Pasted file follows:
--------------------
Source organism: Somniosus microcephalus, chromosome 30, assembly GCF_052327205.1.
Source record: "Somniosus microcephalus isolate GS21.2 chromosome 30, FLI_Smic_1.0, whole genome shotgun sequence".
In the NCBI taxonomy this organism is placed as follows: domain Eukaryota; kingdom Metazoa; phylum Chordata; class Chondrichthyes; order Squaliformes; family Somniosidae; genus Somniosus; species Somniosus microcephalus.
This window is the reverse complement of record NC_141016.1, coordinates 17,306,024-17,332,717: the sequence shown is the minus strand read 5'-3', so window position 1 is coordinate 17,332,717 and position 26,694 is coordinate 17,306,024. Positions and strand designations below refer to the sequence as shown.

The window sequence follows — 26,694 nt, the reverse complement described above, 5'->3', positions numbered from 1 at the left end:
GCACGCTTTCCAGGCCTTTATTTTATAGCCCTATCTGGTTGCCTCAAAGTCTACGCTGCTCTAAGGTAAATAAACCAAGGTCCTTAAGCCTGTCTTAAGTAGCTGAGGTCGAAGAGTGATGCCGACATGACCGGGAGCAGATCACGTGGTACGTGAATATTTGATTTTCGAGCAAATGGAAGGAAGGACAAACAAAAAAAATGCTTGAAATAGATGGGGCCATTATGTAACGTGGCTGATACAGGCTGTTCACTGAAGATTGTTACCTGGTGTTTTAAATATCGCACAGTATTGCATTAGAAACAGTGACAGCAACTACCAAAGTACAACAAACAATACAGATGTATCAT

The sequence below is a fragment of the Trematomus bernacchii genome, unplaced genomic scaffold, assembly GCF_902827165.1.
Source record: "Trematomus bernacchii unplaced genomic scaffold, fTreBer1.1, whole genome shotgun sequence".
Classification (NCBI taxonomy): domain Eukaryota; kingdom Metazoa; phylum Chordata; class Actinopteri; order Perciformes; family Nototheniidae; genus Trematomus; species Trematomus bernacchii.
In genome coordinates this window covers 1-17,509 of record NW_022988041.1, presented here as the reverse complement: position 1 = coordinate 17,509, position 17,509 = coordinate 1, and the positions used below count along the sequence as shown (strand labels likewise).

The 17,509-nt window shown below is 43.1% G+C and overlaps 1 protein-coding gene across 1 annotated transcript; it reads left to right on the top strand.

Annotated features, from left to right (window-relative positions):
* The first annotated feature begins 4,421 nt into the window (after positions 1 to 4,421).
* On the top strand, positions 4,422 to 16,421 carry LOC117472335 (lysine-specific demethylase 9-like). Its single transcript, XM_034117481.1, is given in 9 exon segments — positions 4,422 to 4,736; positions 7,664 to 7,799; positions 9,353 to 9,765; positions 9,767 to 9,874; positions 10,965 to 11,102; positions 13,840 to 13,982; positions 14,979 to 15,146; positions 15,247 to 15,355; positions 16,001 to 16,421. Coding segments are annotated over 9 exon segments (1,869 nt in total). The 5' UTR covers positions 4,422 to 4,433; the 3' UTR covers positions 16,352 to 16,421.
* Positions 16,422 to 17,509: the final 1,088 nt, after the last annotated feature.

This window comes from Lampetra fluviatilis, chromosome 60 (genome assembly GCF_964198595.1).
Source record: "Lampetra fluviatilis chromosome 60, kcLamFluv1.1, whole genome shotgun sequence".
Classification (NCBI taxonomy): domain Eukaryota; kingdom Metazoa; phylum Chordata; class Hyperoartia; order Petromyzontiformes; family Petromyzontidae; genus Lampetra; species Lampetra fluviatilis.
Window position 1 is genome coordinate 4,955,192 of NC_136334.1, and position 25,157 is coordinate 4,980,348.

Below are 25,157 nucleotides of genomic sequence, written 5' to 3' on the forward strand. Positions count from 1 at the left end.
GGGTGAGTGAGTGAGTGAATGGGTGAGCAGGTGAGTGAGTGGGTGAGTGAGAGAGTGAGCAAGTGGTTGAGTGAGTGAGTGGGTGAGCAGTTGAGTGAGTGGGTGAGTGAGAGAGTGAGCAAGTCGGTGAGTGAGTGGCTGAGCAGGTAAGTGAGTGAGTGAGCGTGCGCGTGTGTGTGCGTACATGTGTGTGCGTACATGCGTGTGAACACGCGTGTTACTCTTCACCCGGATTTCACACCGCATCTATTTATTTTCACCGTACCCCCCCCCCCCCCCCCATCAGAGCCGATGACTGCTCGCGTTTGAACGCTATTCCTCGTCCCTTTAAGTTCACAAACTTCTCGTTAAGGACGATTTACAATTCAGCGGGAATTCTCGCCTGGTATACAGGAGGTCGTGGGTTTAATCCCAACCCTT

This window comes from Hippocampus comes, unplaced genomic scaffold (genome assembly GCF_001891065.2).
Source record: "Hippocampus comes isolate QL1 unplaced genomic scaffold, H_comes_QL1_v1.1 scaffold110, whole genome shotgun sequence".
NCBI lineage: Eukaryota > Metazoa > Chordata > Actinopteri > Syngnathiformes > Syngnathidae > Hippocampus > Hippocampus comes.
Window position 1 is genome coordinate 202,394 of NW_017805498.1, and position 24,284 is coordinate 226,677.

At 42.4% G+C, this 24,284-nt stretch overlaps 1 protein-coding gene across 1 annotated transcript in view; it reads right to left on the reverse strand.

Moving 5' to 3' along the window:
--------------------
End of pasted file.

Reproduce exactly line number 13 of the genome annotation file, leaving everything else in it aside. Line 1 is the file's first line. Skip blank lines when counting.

* The first annotated feature begins 4,421 nt into the window (after positions 1 to 4,421).